Carlton & United Series 1998-99, eighth match

England v Sri Lanka

Toss: Sri Lanka.

This was one of the most dramatic, controversial and heated one-day games ever played. The result, Sri Lanka winning by one wicket, almost seemed inconsequential. The drama started when Muralitharan, in his second over, was called for throwing by square-leg umpire Ross Emerson. Ranatunga led his men towards the boundary and the match stopped for 14 minutes as the Sri Lankan management used a mobile phone to speak to their board in Colombo. They were ordered to go on, but there were to be further arguments with Emerson, when Ranatunga insisted he stand closer to the stumps as Muralitharan (who had switched ends) was bowling. Though Ranatunga rapidly became a national villain in Australia, there was much criticism of Emerson for pursuing his own agenda when ICC had specifically cleared Muralitharan's action. He was certainly less decisive afterwards, allowing a seven-ball over and seeming too distracted to ask the third umpire when Jayawardene was apparently run out.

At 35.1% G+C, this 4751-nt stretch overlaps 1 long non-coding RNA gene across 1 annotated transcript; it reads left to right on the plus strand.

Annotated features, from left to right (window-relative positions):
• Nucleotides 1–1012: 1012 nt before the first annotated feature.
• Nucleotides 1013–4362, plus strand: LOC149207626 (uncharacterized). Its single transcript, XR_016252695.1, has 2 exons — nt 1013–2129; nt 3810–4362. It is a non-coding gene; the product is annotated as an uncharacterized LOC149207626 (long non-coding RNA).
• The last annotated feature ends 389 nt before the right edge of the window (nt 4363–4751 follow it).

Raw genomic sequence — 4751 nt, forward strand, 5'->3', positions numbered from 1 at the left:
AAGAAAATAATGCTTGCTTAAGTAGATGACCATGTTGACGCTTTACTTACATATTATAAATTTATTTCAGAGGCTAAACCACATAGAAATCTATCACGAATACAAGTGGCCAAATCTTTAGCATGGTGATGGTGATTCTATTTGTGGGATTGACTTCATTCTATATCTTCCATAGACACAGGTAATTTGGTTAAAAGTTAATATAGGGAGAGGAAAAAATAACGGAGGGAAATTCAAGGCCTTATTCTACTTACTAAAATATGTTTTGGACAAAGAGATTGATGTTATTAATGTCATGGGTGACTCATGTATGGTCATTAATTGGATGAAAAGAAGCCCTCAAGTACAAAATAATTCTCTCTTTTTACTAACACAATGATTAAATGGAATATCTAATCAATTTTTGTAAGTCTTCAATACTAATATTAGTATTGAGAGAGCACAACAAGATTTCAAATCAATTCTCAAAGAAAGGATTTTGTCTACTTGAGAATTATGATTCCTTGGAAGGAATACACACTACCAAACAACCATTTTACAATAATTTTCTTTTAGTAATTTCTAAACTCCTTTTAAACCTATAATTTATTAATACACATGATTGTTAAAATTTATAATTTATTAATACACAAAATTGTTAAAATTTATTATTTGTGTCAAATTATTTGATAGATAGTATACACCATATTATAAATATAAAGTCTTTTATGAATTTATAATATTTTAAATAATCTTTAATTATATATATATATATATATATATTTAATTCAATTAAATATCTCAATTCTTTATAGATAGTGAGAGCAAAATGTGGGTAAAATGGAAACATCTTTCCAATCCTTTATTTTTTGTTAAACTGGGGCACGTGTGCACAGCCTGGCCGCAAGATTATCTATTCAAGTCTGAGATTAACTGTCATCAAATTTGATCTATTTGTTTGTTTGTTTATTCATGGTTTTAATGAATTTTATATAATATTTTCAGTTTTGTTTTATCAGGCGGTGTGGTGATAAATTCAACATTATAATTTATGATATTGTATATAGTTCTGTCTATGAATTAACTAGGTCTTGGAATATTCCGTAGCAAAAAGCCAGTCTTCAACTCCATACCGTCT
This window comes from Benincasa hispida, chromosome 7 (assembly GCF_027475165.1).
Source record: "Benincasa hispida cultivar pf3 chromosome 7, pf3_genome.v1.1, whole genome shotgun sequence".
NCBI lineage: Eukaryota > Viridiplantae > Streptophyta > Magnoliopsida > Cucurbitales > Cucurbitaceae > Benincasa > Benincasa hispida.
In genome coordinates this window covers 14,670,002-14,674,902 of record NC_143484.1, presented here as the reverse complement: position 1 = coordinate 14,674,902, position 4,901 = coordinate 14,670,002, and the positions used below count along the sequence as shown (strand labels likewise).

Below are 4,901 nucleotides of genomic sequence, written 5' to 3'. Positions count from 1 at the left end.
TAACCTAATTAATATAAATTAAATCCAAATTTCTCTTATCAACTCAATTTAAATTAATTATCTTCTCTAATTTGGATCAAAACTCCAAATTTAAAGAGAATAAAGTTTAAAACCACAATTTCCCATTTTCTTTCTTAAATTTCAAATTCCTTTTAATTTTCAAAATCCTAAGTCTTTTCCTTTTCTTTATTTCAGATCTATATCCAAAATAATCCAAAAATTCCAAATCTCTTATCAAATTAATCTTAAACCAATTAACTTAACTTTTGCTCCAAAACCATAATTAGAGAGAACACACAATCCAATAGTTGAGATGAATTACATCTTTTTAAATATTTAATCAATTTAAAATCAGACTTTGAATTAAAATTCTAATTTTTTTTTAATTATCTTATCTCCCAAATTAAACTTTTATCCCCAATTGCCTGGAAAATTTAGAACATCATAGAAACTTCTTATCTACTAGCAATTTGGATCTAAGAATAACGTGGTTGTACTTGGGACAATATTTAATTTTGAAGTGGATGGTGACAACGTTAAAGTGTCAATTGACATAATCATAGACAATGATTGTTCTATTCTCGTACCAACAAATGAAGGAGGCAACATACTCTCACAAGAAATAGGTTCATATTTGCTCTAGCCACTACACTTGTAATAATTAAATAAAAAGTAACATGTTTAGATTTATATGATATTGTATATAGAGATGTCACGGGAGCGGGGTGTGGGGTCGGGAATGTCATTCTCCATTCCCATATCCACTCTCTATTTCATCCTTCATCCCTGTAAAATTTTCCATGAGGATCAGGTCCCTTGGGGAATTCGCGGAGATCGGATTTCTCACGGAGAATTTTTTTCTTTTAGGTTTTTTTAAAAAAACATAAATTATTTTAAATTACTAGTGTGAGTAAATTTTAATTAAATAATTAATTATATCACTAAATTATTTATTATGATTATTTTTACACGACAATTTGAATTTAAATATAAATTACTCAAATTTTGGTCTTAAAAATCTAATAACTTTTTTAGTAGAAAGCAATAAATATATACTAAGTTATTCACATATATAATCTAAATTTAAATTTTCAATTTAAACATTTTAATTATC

The bad feeling affected players on both sides: during Sri Lanka's innings, Mahanama appeared to obstruct Gough as he swooped on the ball; Gough then feigned a head butt at the batsman, and Stewart barged into Mahanama soon afterwards. Stewart was also overheard by television microphones telling Ranatunga "your behaviour today has been appalling for a country captain." This was the match in which Ranatunga became the most experienced captain in limited-over internationals, breaking Allan Border's record of 178 in charge. The crisis overshadowed two fine career-best centuries by Hick and Jayawardene, which effectively cancelled each other out. But Sri Lanka did brilliantly to overcome the throwing episode and beat an imposing total of 302, based on a stand of 154 between Hick and Fairbrother, a fourth-wicket record for England. Muralitharan had the last word when he hit the winning run with two balls to spare.

Man of the Match: D. P. M. D. Jayawardene. Attendance: 9,850.

© John Wisden & Co